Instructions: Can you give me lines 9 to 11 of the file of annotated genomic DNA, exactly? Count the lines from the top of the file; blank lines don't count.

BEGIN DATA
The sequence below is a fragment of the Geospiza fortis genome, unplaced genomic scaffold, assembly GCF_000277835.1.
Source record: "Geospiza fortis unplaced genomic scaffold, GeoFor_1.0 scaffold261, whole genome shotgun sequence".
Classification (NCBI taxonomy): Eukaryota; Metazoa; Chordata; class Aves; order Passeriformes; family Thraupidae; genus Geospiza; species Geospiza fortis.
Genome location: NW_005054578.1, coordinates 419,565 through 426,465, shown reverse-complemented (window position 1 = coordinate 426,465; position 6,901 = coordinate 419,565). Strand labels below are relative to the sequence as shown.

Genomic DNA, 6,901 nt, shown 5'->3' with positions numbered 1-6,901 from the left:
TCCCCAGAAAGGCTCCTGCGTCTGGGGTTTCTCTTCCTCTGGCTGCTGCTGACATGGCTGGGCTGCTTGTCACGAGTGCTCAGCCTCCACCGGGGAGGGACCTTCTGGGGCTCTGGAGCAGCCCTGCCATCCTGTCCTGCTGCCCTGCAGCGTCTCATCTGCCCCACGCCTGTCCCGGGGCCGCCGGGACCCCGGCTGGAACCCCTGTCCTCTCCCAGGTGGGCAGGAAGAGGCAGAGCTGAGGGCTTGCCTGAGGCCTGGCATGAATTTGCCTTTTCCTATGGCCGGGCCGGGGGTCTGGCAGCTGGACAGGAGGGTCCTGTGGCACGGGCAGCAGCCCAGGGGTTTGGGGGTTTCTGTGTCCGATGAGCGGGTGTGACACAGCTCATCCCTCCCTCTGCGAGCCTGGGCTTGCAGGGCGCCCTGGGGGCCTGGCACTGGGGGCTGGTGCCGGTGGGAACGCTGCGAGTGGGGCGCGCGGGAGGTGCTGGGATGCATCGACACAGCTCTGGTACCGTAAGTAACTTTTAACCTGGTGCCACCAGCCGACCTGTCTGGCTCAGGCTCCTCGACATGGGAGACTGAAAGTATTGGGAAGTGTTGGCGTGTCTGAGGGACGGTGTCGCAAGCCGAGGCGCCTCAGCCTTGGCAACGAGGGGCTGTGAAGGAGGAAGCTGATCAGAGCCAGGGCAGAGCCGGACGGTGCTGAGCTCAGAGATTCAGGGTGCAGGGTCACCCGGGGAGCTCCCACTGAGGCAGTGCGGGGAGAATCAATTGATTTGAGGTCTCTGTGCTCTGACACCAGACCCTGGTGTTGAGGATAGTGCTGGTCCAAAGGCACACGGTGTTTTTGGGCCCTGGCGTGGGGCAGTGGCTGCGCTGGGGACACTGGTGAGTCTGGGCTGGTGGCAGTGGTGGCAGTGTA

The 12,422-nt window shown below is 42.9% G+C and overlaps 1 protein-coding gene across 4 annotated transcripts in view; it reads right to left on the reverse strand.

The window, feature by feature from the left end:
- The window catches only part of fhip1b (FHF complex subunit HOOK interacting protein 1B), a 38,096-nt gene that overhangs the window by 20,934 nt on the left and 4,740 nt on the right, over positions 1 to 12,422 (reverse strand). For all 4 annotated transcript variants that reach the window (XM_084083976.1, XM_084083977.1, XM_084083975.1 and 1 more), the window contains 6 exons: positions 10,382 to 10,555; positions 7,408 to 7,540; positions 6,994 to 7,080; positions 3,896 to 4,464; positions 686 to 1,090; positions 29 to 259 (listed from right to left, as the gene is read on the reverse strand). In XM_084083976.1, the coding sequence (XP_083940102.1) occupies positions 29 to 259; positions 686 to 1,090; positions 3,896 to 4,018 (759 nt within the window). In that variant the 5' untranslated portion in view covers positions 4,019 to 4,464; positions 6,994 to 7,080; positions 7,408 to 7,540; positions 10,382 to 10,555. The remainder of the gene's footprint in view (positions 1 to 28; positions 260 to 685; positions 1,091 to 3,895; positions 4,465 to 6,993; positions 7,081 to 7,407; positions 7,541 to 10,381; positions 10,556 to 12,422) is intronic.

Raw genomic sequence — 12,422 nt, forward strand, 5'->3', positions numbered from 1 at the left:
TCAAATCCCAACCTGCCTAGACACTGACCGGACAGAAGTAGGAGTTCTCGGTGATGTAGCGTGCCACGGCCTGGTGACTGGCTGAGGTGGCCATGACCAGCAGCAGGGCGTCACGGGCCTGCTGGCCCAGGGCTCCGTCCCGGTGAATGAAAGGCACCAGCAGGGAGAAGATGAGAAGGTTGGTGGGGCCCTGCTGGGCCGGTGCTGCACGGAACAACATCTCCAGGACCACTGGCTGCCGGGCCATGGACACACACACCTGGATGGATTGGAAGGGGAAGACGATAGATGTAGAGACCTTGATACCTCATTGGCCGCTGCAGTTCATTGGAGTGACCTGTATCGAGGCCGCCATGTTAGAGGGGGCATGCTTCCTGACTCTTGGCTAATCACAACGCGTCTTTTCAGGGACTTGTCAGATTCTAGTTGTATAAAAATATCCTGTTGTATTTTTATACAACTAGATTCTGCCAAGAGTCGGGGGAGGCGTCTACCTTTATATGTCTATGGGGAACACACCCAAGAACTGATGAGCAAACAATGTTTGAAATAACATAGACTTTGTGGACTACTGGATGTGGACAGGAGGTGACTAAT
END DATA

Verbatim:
- The window catches only part of fhip1b (FHF complex subunit HOOK interacting protein 1B), a 38,096-nt gene that overhangs the window by 20,934 nt on the left and 4,740 nt on the right, over positions 1 to 12,422 (reverse strand). For all 4 annotated transcript variants that reach the window (XM_084083976.1, XM_084083977.1, XM_084083975.1 and 1 more), the window contains 6 exons: positions 10,382 to 10,555; positions 7,408 to 7,540; positions 6,994 to 7,080; positions 3,896 to 4,464; positions 686 to 1,090; positions 29 to 259 (listed from right to left, as the gene is read on the reverse strand). In XM_084083976.1, the coding sequence (XP_083940102.1) occupies positions 29 to 259; positions 686 to 1,090; positions 3,896 to 4,018 (759 nt within the window). In that variant the 5' untranslated portion in view covers positions 4,019 to 4,464; positions 6,994 to 7,080; positions 7,408 to 7,540; positions 10,382 to 10,555. The remainder of the gene's footprint in view (positions 1 to 28; positions 260 to 685; positions 1,091 to 3,895; positions 4,465 to 6,993; positions 7,081 to 7,407; positions 7,541 to 10,381; positions 10,556 to 12,422) is intronic.

Raw genomic sequence — 12,422 nt, forward strand, 5'->3', positions numbered from 1 at the left:
TCAAATCCCAACCTGCCTAGACACTGACCGGACAGAAGTAGGAGTTCTCGGTGATGTAGCGTGCCACGGCCTGGTGACTGGCTGAGGTGGCCATGACCAGCAGCAGGGCGTCACGGGCCTGCTGGCCCAGGGCTCCGTCCCGGTGAATGAAAGGCACCAGCAGGGAGAAGATGAGAAGGTTGGTGGGGCCCTGCTGGGCCGGTGCTGCACGGAACAACATCTCCAGGACCACTGGCTGCCGGGCCATGGACACACACACCTGGATGGATTGGAAGGGGAAGACGATAGATGTAGAGACCTTGATACCTCATTGGCCGCTGCAGTTCATTGGAGTGACCTGTATCGAGGCCGCCATGTTAGAGGGGGCATGCTTCCTGACTCTTGGCTAATCACAACGCGTCTTTTCAGGGACTTGTCAGATTCTAGTTGTATAAAAATATCCTGTTGTATTTTTATACAACTAGATTCTGCCAAGAGTCGGGGGAGGCGTCTACCTTTATATGTCTATGGGGAACACACCCAAGAACTGATGAGCAAACAATGTTTGAAATAACATAGACTTTGTGGACTACTGGATGTGGACAGGAGGTGACTAAT